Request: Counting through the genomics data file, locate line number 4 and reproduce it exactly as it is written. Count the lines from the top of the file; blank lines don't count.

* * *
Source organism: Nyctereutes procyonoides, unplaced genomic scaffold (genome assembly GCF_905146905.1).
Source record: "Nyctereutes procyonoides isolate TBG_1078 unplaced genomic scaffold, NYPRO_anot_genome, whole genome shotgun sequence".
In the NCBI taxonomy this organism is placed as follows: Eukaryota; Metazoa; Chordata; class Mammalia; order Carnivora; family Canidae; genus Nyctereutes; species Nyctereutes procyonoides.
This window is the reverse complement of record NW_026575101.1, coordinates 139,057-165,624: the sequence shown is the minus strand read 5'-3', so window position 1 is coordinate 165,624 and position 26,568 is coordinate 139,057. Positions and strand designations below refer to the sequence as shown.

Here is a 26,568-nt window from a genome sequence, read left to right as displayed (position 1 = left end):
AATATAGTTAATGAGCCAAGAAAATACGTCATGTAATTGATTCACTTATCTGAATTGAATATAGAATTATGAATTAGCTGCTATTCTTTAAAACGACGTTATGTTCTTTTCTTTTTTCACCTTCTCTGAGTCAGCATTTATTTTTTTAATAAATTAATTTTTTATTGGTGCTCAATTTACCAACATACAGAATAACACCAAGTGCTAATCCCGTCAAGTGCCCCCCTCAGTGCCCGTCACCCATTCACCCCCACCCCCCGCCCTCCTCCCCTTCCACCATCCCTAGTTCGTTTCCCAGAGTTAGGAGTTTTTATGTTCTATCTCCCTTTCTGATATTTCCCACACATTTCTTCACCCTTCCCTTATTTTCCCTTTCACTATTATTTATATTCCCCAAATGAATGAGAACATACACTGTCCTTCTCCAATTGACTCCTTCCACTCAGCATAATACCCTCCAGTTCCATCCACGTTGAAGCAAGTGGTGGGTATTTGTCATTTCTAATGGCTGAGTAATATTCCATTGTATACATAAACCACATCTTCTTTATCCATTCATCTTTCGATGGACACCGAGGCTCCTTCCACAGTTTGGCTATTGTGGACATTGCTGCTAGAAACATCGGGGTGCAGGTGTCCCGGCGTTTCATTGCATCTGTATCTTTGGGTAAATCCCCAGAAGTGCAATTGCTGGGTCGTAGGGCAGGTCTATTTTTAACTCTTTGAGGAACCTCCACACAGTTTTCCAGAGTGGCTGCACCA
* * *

This window is the reverse complement of record NW_026575101.1, coordinates 139,057-165,624: the sequence shown is the minus strand read 5'-3', so window position 1 is coordinate 165,624 and position 26,568 is coordinate 139,057. Positions and strand designations below refer to the sequence as shown.